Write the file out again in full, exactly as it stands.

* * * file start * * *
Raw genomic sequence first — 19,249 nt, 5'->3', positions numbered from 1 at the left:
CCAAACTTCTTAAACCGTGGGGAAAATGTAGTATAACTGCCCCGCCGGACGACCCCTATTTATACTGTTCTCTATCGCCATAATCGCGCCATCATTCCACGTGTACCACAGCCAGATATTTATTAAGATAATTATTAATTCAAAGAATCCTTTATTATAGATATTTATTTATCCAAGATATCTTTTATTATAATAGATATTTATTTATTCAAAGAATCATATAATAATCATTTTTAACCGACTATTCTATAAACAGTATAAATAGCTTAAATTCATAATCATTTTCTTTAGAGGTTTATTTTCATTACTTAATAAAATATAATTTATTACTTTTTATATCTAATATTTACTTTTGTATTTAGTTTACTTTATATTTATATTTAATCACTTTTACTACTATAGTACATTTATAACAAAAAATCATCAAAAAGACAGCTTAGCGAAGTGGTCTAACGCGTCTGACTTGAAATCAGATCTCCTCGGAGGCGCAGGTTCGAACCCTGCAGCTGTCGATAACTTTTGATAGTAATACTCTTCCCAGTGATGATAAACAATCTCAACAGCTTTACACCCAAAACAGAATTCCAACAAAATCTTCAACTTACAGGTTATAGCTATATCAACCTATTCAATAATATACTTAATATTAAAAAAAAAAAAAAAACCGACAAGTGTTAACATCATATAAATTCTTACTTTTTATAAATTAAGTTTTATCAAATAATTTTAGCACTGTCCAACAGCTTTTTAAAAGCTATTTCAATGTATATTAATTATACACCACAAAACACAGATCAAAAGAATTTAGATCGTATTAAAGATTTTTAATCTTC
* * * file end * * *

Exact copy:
Raw genomic sequence first — 19,249 nt, 5'->3', positions numbered from 1 at the left:
CCAAACTTCTTAAACCGTGGGGAAAATGTAGTATAACTGCCCCGCCGGACGACCCCTATTTATACTGTTCTCTATCGCCATAATCGCGCCATCATTCCACGTGTACCACAGCCAGATATTTATTAAGATAATTATTAATTCAAAGAATCCTTTATTATAGATATTTATTTATCCAAGATATCTTTTATTATAATAGATATTTATTTATTCAAAGAATCATATAATAATCATTTTTAACCGACTATTCTATAAACAGTATAAATAGCTTAAATTCATAATCATTTTCTTTAGAGGTTTATTTTCATTACTTAATAAAATATAATTTATTACTTTTTATATCTAATATTTACTTTTGTATTTAGTTTACTTTATATTTATATTTAATCACTTTTACTACTATAGTACATTTATAACAAAAAATCATCAAAAAGACAGCTTAGCGAAGTGGTCTAACGCGTCTGACTTGAAATCAGATCTCCTCGGAGGCGCAGGTTCGAACCCTGCAGCTGTCGATAACTTTTGATAGTAATACTCTTCCCAGTGATGATAAACAATCTCAACAGCTTTACACCCAAAACAGAATTCCAACAAAATCTTCAACTTACAGGTTATAGCTATATCAACCTATTCAATAATATACTTAATATTAAAAAAAAAAAAAAAACCGACAAGTGTTAACATCATATAAATTCTTACTTTTTATAAATTAAGTTTTATCAAATAATTTTAGCACTGTCCAACAGCTTTTTAAAAGCTATTTCAATGTATATTAATTATACACCACAAAACACAGATCAAAAGAATTTAGATCGTATTAAAGATTTTTAATCTTC